« PrécédentContinuer »
but to specify what the occasion was, which called forth so awful an admonition. In that very place, the inspired writer contrasts the blasphemy against the Son of man, which the Pharisees now uttered, with the blasphemy against the Holy Ghost, which they were in danger of uttering, when the Holy Ghost should be sent down from heaven:b and he observes that the former might be forgiven; but that the latter could
The sin against the Holy Ghost was the acting towards the Holy Spirit, as they now did towards Christ: it was, the resist, ing of all the evidences of Christianity, so as deliberately to pour contempt upon the truths revealed by the Holy Spirit; and, the ascribing of his miraculous powers, and gracious influences, to the agency of Satan.] ]
Why this sin in particular is excepted from the general offers of pardon, it is also of great importance to understand
[It is plainly declared to be unpardonable. But is not the mercy of God sufficiently extensive to cover this? Yes doubtless; for it is infinite, as all his perfections are. Is there not then a sufficiency in the blood of Christ to atone for this? Yes; his death is a sufficient propitiation for the sins of the whole world. Must we then refer it to the sovereign decree of heaven; and say, that God, in righteous judgment, has excepted this from the general proclamation of forgiveness? Perhaps this may be one reason: for St. John mentions“ a sin unto death, for the forgiveness of which it is in vain to intercede. But the more substantial reason is, that the sin itself, in the very nature of things, excludes a person from all hope of mercy. God has provided salvation for us through the blood of his Son, and the influences of his Spirit; and has told us that there
b Mark iii. 29. He does not say “ hath blasphemed,” but “shall blaspheme.”
e This cannot be made more plain, than by the following para. phrase of a very learned commentator, “ You have represented me as a wine-bibber, a friend of publicans and sinners, and as one who çasts out devils by Belzebub; and you will still go on, after all the miracles which I have done among you, to represent me as a false prophet, and a deceiver of the people: nevertheless all these grieva ous sins shall be forgiven you, if that last dispensation of the Holy Ghost which I shall after my ascension send among you, shall prevail with you to believe in me: but if, when I have sent the Holy Ghost to testify the truth of my mission, and of my resurrection, you shall continue in your unbelief, and shall blaspheme the Holy Ghost, and represent him also as an evil spirit, your sin shall never be forgiven, nor shall any thing further be done to call you to repentance." See Whitby's Dissertation on the subject.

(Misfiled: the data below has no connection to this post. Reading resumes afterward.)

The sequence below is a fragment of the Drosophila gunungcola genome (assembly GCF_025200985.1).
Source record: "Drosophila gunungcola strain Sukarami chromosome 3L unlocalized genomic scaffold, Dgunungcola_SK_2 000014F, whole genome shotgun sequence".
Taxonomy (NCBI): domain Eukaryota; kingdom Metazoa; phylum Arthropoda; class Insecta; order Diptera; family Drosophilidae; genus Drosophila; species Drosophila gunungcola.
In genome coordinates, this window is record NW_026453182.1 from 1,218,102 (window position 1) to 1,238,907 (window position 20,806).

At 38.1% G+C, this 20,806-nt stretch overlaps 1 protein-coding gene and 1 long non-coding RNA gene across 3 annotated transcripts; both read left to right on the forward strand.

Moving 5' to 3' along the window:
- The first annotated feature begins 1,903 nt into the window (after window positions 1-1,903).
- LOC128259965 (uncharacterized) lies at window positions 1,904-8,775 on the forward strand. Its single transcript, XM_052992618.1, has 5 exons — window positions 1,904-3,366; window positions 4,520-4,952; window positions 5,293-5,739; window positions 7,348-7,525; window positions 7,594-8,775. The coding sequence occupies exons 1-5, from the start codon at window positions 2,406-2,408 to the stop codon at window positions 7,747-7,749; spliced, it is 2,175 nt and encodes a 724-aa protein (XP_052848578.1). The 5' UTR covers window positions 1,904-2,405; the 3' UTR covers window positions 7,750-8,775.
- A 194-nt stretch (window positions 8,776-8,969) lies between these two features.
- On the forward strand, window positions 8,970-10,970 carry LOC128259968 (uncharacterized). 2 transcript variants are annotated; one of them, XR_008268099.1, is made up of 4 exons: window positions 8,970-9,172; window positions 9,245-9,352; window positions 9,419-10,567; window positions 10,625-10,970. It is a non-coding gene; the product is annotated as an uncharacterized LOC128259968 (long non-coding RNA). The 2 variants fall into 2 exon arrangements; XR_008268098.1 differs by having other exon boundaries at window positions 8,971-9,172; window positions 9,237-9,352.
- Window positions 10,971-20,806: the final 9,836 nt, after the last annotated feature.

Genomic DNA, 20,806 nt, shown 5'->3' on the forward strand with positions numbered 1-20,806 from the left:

di John' v. 16.
neither is, nor ever will be, any other way of salvation for sinful man. Now if we despise this salvation, and account it only a devilish delusion, what can be done? We must die, because we reject the only means of life. As a man who has taken a poisonous draught, may live, provided he apply a proper remedy, so may a man who has committed the most deadly sins be saved, if he embrace the gospel: but if he will not use the remedy provided, he must abide the consequences, and perish for ever. We must not however imagine, that every rejection of the gospel is unpardonable; for that, which is occasioned by an ignorance of its true nature, may be forgiven;e but it then becomes unpardonable, when it is wilful and deliberate, against the convictions of our conscience, and the dictates of an enlightened judgment. It then argues a mind given up to its own delusions, and sealed up under final impenitence; and therefore it cannot be forgiven, because it will never be repented of.]
There being no other liimit to God's mercy, it is easy
II. To what it will extend
This only excepted, every species and degree of sin may be forgiven. This blessed truth may be abundantly proved 1. From scripture examples